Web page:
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Thursday, November 25, 2010

Stuff(ing) of Legend

With all the heartwarming messages of thanks and warm wishes across the blogosphere, I thought I'd do something different and BEG for help.

My cooking is nothing to brag about. It's okay. It won't kill you. And sometimes it even looks nice on the table. But I have no finesse, none of the pageantry my kid sister puts into her meals, or the gourmet magic my father used to inject into his food. And my best friend? She could rival Martha Stewart with one hand tied behind her back.

Let's face it, despite being surrounded by good cooks and culinary fashionistas, I'm a washout.

Even my mother-in-law showed me up.

I'll be honest. I did not like her cooking. It was too dry for my taste and most of it too lightly flavored. Greg liked it, but that's what he grew up eating. Today, he'd never touch the stuff because God bless him, he got used to my cooking. LOL.

But there was one thing my mother-in-law excelled at. Stuffing. So help me, in 35 years I've never been able to duplicate it. And my mother-in-law died before I had the sense to ask her for the recipe.

I've tried savory stuffing, sausage stuffing, and crunchy stuffing. Last year I even made my own cornbread to make the stuffing. None of them could compare to hers.

I'm thinking she used a particular spice that really brought out the flavor in her stuffing. I mean it's bread, right? How hard could it be?

Yet, I've never been able to reproduce it for my table. Every Thanksgiving, I ask Greg if it tastes like his mother's and every year I fail. It's good, he says. But it's not Mom's.

Rats! There's always next year.

So fellow friends and hearty eaters, if you get a chance, can you share your stuffing recipe? Or at least tell me what seasonings you use. I'm tired of my mother-in-law's ghost snickering at me over my shoulder.

Regardless of when you celebrate, the sentiment's the same. Happy Thanksgiving, everyone!


Linda Leszczuk said...

Maria, I cheat. I start with Pepperidge Farm stuffing mix. All the seasonings are in there already. Then I fancy it up by adding pretty much everything in the kitchen - onions, mushrooms, apples, raisins, etc. Works for my clan.

I had trouble living up to my mother-in-law's cooking, too, but luckily she made all traditional Polish dishes and I stuck to the American so I didn't have to face comparisons.

Hope your day yesterday was a good one.

Marianne Arkins said...

My dad shared a "secret" recipe for Portguese stuffing that included sage (the only time I use sage in my cooking) and cinnamon (which I found weird, but which really made the dish). Sadly, no one but me will eat it because it also uses chicken gizzards. :-/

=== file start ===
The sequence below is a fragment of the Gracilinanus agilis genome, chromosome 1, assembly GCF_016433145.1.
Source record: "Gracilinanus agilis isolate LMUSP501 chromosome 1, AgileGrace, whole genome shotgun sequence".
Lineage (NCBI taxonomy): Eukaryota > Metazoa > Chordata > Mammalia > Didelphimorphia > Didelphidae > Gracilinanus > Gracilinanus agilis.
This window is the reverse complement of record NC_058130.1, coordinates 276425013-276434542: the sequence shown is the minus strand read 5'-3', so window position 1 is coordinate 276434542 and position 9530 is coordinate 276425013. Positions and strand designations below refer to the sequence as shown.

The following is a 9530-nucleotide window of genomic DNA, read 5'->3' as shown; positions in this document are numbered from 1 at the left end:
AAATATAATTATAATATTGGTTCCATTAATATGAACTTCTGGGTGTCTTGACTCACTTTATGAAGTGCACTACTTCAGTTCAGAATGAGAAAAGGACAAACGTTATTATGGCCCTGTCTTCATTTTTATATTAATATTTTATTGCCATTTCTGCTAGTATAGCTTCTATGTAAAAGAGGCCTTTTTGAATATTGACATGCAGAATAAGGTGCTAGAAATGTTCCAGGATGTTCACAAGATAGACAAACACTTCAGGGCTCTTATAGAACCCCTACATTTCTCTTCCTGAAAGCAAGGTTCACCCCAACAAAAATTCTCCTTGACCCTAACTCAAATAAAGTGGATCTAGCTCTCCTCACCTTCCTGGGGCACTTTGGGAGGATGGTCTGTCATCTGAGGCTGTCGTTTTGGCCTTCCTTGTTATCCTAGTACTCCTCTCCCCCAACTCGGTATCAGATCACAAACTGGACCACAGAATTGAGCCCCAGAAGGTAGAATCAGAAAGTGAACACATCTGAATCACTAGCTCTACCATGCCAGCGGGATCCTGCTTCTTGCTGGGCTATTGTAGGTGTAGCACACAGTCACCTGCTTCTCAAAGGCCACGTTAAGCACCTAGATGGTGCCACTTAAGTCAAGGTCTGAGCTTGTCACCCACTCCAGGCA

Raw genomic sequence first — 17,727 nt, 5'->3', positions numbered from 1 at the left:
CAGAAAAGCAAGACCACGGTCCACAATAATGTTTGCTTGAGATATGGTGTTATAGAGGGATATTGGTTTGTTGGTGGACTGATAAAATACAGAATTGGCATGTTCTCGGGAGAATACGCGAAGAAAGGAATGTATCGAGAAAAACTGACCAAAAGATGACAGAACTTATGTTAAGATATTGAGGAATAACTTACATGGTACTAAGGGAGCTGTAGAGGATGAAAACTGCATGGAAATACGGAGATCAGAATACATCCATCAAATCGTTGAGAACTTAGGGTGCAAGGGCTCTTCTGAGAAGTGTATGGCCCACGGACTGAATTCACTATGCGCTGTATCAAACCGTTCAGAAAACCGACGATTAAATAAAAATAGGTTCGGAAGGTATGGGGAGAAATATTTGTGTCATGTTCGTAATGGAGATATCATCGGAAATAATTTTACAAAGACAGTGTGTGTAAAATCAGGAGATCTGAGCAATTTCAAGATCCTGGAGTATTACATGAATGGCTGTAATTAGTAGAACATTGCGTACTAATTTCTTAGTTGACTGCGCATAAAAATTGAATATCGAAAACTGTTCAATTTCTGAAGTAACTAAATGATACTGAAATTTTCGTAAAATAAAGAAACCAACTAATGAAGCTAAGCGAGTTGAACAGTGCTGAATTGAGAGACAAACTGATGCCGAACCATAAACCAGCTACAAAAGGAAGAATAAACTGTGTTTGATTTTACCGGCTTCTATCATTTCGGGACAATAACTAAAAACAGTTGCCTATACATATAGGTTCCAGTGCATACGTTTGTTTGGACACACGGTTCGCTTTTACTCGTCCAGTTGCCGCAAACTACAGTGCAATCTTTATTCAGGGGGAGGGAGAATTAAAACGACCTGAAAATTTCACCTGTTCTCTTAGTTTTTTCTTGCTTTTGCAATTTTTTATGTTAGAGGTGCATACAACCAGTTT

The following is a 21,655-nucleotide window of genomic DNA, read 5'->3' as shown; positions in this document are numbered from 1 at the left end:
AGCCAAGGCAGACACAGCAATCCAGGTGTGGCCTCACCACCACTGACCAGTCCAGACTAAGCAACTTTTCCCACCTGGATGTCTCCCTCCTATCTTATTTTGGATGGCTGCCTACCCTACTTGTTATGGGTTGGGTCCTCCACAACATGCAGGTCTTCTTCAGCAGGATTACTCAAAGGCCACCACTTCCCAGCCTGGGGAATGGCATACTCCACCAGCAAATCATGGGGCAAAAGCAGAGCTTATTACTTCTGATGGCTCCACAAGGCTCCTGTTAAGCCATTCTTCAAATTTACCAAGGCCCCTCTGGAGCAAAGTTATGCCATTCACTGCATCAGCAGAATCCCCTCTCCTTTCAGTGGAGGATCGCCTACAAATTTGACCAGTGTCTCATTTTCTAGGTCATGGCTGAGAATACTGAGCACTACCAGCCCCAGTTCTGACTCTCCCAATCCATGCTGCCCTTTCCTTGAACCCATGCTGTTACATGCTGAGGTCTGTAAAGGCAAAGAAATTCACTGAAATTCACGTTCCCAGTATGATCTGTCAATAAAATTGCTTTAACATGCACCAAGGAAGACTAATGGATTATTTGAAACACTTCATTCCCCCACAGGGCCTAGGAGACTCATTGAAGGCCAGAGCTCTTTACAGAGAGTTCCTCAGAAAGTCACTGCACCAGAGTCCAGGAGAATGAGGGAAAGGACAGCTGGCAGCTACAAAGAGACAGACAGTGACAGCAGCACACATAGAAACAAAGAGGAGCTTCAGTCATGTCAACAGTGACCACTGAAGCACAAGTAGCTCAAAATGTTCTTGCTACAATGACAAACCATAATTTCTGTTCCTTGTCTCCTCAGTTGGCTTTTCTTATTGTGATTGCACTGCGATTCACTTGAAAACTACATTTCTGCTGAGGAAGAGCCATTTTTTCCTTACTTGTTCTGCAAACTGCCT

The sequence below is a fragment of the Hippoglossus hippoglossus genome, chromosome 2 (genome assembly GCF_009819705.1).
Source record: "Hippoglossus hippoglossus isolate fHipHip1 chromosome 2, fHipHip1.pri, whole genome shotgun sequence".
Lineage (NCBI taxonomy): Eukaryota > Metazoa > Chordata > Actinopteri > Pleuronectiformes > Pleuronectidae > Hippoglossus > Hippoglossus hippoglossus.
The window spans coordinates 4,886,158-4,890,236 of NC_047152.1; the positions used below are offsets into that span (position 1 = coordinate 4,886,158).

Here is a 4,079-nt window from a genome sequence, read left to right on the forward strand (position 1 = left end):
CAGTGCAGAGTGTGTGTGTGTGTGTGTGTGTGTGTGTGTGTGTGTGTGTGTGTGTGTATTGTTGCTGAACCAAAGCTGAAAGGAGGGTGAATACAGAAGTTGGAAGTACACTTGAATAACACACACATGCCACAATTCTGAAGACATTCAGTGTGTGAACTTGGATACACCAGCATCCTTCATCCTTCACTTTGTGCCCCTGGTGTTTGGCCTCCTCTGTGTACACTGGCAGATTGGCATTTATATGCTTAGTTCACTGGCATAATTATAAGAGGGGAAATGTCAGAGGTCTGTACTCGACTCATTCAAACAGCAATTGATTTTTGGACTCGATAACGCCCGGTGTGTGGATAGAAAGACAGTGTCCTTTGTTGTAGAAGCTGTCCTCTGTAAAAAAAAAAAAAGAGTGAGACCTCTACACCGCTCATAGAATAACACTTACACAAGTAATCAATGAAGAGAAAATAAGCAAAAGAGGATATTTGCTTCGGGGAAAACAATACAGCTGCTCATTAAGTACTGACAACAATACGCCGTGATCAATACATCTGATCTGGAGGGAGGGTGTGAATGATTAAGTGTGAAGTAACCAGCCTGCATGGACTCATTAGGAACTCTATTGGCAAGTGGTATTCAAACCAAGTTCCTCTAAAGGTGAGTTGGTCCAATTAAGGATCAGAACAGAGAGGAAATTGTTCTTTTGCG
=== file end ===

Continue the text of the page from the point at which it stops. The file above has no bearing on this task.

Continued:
Good luck!

Maria Zannini said...

Linda: I don't use fruit in mine. And I don't remember if she used it in hers. hmm...that might be something to try for next year. Thanks.

Maria Zannini said...

Marianne: I've used sage and I like it. But never cinnamon. Do you taste the cinnamon?

I love it with chicken gizzards! I do that too.

Falen (Sarah Ahiers) said...

i was going to say sage and cinnamon as well. I'm in a cooking club and last month we all made stuffing. The one that tasted most "traditional" had the most sage and also some cinnamon

jackie b central texas said...

Sorry no spices but black pepper for me and mine.... I make homemade cornbread, crumble it up into a pan and add chopped scallion onions and celery and about a pound of cooked ground chicken liver, 2 or 3 cans of Low Sodium chicken broth and of course sprinkle black pepper and mix it up and then stuff in and around Mr Tom Turkey.. My MIL uses sage in the same stuffing recipe with the result that we will not eat her stuffing...
I have a recipe gotten yesterday from a lady in Canada that is "English Stuffing" you might like too, will email it to you...

jackie >_<

Dru said...

Sorry I can't help you as I'm no cook and also I do not like stuffing or dressing.

Happy Thanksgiving!

Maria Zannini said...

Sarah: Cinnamon again. I would have never considered it, but that sounds like a spice she would use. (I've never been a big cinnamon fan.)

Thanks, Sarah!

Maria Zannini said...

Jackie: I got your email. Thanks! I don't know about letting it sit in the garage overnight. I think British garages are colder than mine. LOL.

But now that I'm butchering my own chickens I will definitely use my own stock next year.

Maria Zannini said...

Dru: I'm okay with takeout. LOL.

Mason Canyon said...

Sorry I'm no help either. My family and DH go for dressing. I'd say the sage, onions, celery, butter, an egg and maybe a touch of Oregano would work great with your cornbread mixture and chicken stock. Best of luck.
Happy Thanksgiving you and yours.

Thoughts in Progress

Sherri said...

I thought I had it on my blog but I guess I never got around to posting it and am too lazy at the moment to get 'to be continued' LOL

I do turkey for both Thanksgiving and Christmas (usually) so I do two different versions. My Thanksgiving one is more of a harvest dressing with apples and nuts in it. While the Christmas one is more basic. Either way, I don't stuff the bird but cook the dressing in my crock-pot.